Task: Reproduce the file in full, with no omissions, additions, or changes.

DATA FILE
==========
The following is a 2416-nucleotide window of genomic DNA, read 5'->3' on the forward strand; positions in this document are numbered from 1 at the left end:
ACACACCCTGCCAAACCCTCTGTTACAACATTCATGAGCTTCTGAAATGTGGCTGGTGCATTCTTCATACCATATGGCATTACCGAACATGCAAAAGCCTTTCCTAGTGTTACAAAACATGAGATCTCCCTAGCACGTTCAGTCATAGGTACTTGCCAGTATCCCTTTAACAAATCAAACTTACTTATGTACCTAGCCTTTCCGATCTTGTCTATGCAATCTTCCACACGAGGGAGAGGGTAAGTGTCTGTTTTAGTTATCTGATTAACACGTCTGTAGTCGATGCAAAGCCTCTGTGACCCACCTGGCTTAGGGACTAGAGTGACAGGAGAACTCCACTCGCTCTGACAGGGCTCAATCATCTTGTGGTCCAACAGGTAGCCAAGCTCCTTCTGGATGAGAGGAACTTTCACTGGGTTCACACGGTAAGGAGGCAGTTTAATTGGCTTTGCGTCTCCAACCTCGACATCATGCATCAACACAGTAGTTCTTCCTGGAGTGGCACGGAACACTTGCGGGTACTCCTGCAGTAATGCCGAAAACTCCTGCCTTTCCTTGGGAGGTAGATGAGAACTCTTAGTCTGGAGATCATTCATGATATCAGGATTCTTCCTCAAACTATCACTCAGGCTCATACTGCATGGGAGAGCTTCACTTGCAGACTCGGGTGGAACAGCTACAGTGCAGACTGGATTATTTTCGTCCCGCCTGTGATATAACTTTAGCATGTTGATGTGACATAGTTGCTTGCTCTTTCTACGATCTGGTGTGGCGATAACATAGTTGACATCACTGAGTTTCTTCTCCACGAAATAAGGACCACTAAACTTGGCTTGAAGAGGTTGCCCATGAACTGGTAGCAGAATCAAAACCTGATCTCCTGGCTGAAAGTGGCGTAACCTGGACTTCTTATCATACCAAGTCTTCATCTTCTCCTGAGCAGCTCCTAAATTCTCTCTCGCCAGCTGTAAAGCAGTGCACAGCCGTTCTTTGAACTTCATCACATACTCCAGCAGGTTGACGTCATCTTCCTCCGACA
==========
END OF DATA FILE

The following is a 2416-nucleotide window of genomic DNA, read 5'->3' on the forward strand; positions in this document are numbered from 1 at the left end:
ACACACCCTGCCAAACCCTCTGTTACAACATTCATGAGCTTCTGAAATGTGGCTGGTGCATTCTTCATACCATATGGCATTACCGAACATGCAAAAGCCTTTCCTAGTGTTACAAAACATGAGATCTCCCTAGCACGTTCAGTCATAGGTACTTGCCAGTATCCCTTTAACAAATCAAACTTACTTATGTACCTAGCCTTTCCGATCTTGTCTATGCAATCTTCCACACGAGGGAGAGGGTAAGTGTCTGTTTTAGTTATCTGATTAACACGTCTGTAGTCGATGCAAAGCCTCTGTGACCCACCTGGCTTAGGGACTAGAGTGACAGGAGAACTCCACTCGCTCTGACAGGGCTCAATCATCTTGTGGTCCAACAGGTAGCCAAGCTCCTTCTGGATGAGAGGAACTTTCACTGGGTTCACACGGTAAGGAGGCAGTTTAATTGGCTTTGCGTCTCCAACCTCGACATCATGCATCAACACAGTAGTTCTTCCTGGAGTGGCACGGAACACTTGCGGGTACTCCTGCAGTAATGCCGAAAACTCCTGCCTTTCCTTGGGAGGTAGATGAGAACTCTTAGTCTGGAGATCATTCATGATATCAGGATTCTTCCTCAAACTATCACTCAGGCTCATACTGCATGGGAGAGCTTCACTTGCAGACTCGGGTGGAACAGCTACAGTGCAGACTGGATTATTTTCGTCCCGCCTGTGATATAACTTTAGCATGTTGATGTGACATAGTTGCTTGCTCTTTCTACGATCTGGTGTGGCGATAACATAGTTGACATCACTGAGTTTCTTCTCCACGAAATAAGGACCACTAAACTTGGCTTGAAGAGGTTGCCCATGAACTGGTAGCAGAATCAAAACCTGATCTCCTGGCTGAAAGTGGCGTAACCTGGACTTCTTATCATACCAAGTCTTCATCTTCTCCTGAGCAGCTCCTAAATTCTCTCTCGCCAGCTGTAAAGCAGTGCACAGCCGTTCTTTGAACTTCATCACATACTCCAGCAGGTTGACGTCATCTTCCTCCGACA